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Jared Dudley worked hard to rebound as Nets starter

The Nets' Jared Dudley reacts after a three-point

The Nets' Jared Dudley reacts after a three-point basket in the second half against the Rockets at Barclays Center on Friday. Credit: Jim McIsaac

PHOENIX – The Nets’ plane barely had touched down Monday night at Sky Harbor International Airport, and Jared Dudley couldn’t resist. He sent out an exultant tweet accompanied by a smile emoji wearing sunglasses: “Back in PHX!”

Who could blame him? Dudley turned down a buyout offer from the Suns last summer and accepted a trade to the Nets. His return to the Valley of the Sun was a triumphant one because, after playing barely 14 minutes a game in just 48 appearances with the Suns last season, the 12-year veteran has started all 10 games for the Nets this season at power forward and averaged 24.8 minutes, the most for Dudley since three seasons ago with Washington.

“For me, it was showing myself and the league that I could still play,” Dudley said before the Nets faced the Suns Tuesday night at Talking Stick Resort Arena. “ . . . when you’re not doing your job for a year or two, people think, ‘Is the team wasting money on him? Can he still play? Is he out of shape?’ For me to spend the summer I did and get into tip-top shape, I could go to the bench next week or whatever and [I showed] I’m an NBA player.”

Dudley lost 20-25 pounds last summer to get down to a playing weight of 227. Although he’s averaging only 5.6 points and 3.1 rebounds, he has defended well and facilitated ball movement on offense.

“The little things are what’s key,” Dudley said. “We’re a terrible rebounding team because, if you look at film, we don’t box out. I might not get a lot of rebounds, but I bet I’m in the top one or two at boxing out. And then with ball movement, when we score, our percentages go up higher when we go side-to-side.”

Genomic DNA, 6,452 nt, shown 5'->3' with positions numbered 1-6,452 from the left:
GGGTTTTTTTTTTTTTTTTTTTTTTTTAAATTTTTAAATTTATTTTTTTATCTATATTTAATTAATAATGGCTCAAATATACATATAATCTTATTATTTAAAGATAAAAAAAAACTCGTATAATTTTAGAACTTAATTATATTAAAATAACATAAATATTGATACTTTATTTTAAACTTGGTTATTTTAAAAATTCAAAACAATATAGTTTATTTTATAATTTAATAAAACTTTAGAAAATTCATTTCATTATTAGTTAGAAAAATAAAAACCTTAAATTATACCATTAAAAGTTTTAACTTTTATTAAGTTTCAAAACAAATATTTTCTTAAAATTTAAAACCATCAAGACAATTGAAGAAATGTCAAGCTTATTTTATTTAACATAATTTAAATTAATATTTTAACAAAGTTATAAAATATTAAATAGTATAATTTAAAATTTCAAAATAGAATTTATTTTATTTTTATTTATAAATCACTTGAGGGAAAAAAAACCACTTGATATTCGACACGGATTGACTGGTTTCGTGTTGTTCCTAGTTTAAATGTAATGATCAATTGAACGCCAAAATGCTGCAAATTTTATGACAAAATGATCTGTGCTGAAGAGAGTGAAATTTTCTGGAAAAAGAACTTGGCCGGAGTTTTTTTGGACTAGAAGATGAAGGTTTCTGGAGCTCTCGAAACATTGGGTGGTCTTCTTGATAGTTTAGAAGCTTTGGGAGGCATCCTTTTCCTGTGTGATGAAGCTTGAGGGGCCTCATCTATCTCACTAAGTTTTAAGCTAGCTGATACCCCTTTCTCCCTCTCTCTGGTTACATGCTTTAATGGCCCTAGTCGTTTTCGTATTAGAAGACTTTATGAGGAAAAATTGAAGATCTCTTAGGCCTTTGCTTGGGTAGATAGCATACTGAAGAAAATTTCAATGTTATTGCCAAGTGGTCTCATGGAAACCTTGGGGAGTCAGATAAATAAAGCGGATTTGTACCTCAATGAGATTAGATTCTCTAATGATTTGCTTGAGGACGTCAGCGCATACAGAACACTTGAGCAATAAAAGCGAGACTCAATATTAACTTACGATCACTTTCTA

As much as his former teammates on the Suns liked him, they admittedly are surprised by the role Dudley has with the Nets. “I’m just as surprised as everybody else, but he’s been looking good,” Suns forward Josh Jackson said. “I know Jared is a guy who can really move the ball, a great decision-maker and an amazing shooter. Having him out there really helps them out.”

Suns star Devin Booker said he was looking forward to playing against Dudley and talked to him on the telephone shortly after the Nets landed. The Nets are staying over in Phoenix for a day off on Wednesday and a practice on Thursday before flying to Denver, and Booker was expecting to go to dinner with Dudley.

Asked how Dudley helped him, Booker said, “A lot, and not just on the court but off the court. Jared is one of those guys that keeps it real no matter what the circumstances. The business side of the game, he understands that. I see a future of him being in a front office somewhere or maybe even a coach.

“He’s starting for them. It’s a very big role for them. I’m really close friends with D’Angelo [Russell]. He said, ‘I love having Jared on my team.’ I was like, ‘I know. I did, too.’ He didn’t really even play for us, but definitely, he’s someone I credit a lot of my success to.”

Jackson praised Dudley for “always being in my ear” with a “vocal, hands-on” style. Some younger players might be annoyed when confronted by an aging veteran playing a limited role, but the smart ones understand how much they can learn.

“It’s never annoying,” said Suns point guard Isaiah Canaan. “All he’s trying to do is to make sure everybody is locked in and ready to compete at a high level each game. If you take it as being annoying, shame on you.”

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